All acrobatic movements have been divided into four main groups. Over 300 movements have currently been identified by the Innovation team. 

  • Group A: Airborne. All elements in this group are performed by a flyer in the air.
  • Group B: Balance. Acrobatic movements in this group are performed on a support or a base, usually in a vertical position.
  • Group C: Combined. It encompasses characteristics from both Group A and B. 
  • Group P: Platform. As its name indicates, this one gathers stable platform acrobatics, which may be static or moving. The big difference between this and Group B is the tempo and the construction of the movement.

The Degree of Difficulty of each will be calculated as such: 

DD = Construction + Direction + Positions + Support and type of connect + Rotation + T Plane and Degree of Rotation + Bonus

Each main group has a Base Mark score. If a team declares a certain DD, for example for two somersaults but only does one in competition, it will receive the Base Mark score of the group. If an acrobatic movement completely fails, it will result in a zero. 

Teams will need to submit an Acrobatic Sheet with each listed acrobatics and their DDs in order of appearance. It will later be checked by a Difficulty judge during the routine. An online calculator will be available to help coaches fill in their sheets.

With this, the Highlight event will also be majorly revamped. The Difficulty score will only be obtained through acrobatics. Each team must perform five acrobatic movements in its routines, including one from each category (A, B, C and P), and one free choice.

“It looks like you will lose creativity but no,” said Andrea Fuentes, head coach of the U.S. team. “As a coach now if I have to do one of each, my creativity is limitless, and I also have a guide at the same time. I can still invent another completely different thing with this fifth option of freestyle. It’s good because it makes the swimmers do all kinds of lifts.”

A full PDF document is available online detailing the different groups and subgroups, and including many graphics and video examples.

 

Defining Difficulty in Hybrids

The last and probably most complex change relates to hybrids. Every hybrid will also have its own Degree of Difficulty. Just like for acrobatics, coaches will need to declare the intended DDs in advance, and the Difficulty judges (/controllers) will check these during the competition. Each routine within the same event will have an equal and mandatory amount of hybrids, but that amount will vary by age groups.

Each hybrid’s DD will be considered under two areas: the Movements themselves, and the Bonuses.

Movements compose all transitions in a hybrid, and are grouped in six different categories: Rotations, Thrusts, Flexibility, Angles, Height, and Connection. Each of these has different levels of difficulty within

For example, the Rotations group has eight levels of difficulty. Level One includes a simple descending spin 180° with one or two legs up, while Level Eight features Combined Spins 1440° with two legs only. In the Thrusts section with its seven levels of difficulty, the last one is basically the “Virginie Thrust,” where the Barracuda is caught and sustained in a vertical position.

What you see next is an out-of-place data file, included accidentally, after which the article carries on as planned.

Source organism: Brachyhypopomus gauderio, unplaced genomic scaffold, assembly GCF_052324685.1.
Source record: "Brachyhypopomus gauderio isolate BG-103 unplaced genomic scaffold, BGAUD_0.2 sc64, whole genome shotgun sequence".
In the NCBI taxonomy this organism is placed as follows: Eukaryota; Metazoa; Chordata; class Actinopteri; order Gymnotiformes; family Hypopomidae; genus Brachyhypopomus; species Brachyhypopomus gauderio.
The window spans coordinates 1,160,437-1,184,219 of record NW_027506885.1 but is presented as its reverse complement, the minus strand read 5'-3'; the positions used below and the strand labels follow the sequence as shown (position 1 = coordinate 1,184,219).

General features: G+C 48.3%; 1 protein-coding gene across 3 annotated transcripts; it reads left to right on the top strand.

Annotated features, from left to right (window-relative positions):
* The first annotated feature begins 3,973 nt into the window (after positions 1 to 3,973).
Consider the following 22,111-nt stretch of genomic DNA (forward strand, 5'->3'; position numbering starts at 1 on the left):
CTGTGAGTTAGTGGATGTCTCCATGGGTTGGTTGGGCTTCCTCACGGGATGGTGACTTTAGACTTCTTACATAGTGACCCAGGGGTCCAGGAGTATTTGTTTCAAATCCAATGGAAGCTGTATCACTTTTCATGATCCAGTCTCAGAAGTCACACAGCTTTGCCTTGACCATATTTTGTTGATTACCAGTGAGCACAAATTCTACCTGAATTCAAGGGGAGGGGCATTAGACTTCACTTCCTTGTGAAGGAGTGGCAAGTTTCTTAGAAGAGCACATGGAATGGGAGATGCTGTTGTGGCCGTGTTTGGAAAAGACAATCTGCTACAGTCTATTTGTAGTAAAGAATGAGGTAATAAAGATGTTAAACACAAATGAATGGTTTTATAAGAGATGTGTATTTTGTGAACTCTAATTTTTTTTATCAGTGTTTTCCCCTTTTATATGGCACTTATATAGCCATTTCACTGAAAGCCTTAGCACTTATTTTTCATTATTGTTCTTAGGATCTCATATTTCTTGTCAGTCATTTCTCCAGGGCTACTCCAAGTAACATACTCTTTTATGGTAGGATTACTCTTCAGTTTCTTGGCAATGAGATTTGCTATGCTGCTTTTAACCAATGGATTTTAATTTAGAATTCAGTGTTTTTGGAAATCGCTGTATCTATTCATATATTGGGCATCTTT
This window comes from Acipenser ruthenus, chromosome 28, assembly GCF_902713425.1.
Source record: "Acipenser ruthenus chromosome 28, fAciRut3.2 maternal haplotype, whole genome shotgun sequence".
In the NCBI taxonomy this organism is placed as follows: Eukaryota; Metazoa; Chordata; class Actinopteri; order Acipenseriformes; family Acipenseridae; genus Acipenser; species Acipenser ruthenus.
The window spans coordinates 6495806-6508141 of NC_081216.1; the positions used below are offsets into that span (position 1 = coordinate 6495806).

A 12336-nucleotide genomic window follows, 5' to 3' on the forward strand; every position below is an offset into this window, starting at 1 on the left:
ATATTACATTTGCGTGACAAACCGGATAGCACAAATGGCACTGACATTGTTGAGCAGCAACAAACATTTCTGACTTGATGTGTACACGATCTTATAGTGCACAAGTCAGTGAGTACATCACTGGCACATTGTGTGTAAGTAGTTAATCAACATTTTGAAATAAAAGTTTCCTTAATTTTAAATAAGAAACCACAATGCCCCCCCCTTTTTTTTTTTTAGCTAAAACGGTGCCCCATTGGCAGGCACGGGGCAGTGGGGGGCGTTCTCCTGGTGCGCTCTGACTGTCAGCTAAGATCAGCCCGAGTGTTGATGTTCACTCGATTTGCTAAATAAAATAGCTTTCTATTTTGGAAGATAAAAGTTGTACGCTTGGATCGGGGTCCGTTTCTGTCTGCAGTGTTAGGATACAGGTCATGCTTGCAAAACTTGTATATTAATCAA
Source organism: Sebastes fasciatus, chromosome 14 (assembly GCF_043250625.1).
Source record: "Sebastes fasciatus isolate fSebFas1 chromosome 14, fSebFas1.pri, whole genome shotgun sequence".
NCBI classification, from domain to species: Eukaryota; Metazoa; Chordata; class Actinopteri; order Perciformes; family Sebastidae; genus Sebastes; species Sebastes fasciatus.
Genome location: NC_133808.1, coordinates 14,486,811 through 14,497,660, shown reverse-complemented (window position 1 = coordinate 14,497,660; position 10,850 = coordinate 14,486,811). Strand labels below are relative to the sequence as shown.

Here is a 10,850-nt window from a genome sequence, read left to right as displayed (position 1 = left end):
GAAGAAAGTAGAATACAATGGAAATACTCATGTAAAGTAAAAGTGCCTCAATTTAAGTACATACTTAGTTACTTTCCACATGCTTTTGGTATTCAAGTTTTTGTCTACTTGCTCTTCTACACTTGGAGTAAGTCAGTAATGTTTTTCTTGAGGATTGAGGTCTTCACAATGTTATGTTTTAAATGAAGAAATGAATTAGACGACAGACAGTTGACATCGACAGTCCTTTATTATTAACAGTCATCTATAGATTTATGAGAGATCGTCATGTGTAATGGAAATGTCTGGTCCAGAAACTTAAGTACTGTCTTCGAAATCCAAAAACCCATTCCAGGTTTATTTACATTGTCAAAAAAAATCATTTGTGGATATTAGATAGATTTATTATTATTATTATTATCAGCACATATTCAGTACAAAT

The Bonus area will encompass number of movements in a single hybrid, underwater time (the longer the hybrid, the bigger the bonus), speed (automatically calculated from the ratio of number of movements/time underwater), placement (when in the routine does this hybrid happen), synchronization (whether all athletes are meant to perform the same movement at the same time), and pattern change (simple or complex).

An introductory guide for the use of difficulty charts is also available here. It gives out detailed examples of each level of difficulty in each Movements group, and explains the Bonuses in depth. 

Coaches will also use a calculator to determine the DD of each hybrid. Any difference between the declared and observed DD in competition will reduce the hybrid value to its Base Mark. That will be automatically calculated at the same time as the DD, using a formula so the level of the different movements included in the hybrid are balanced. 

The Base Mark is essentially the difficulty that remains in the hybrid even when mistakes made it hard to determine it. Basically, what is the difficulty of something you intended to do but could not? That is your Base Mark.

The difficulty table for each Movement groups for hybrids, and Bonuses. Click the image to view in full size.

All replays of the four presentations (in English) are available on FINA’s Learning Platform. This new system is still in its testing phase, and will likely be fine-tuned and modified as testing progresses.

This new scoring system is expected to be voted on at the 2022 FINA World Championships if testing is satisfactory. If approved, it will be implemented for the 2023 season.

The FINA Innovation Group is made of coaches, judges, and officials, and is led by FINA A judge Maria José Bilbao from Spain. She is joined by Ana Montero (Spain), Irina Butuzova (Russia), Olga Brusnikina (Russia), Svetlana Saidova (Ukraine), Anastasiya Petrenko (Ukraine), Kara Heald (Canada) and Jackie Buckingham (Canada).

ARTICLE BY CHRISTINA MARMET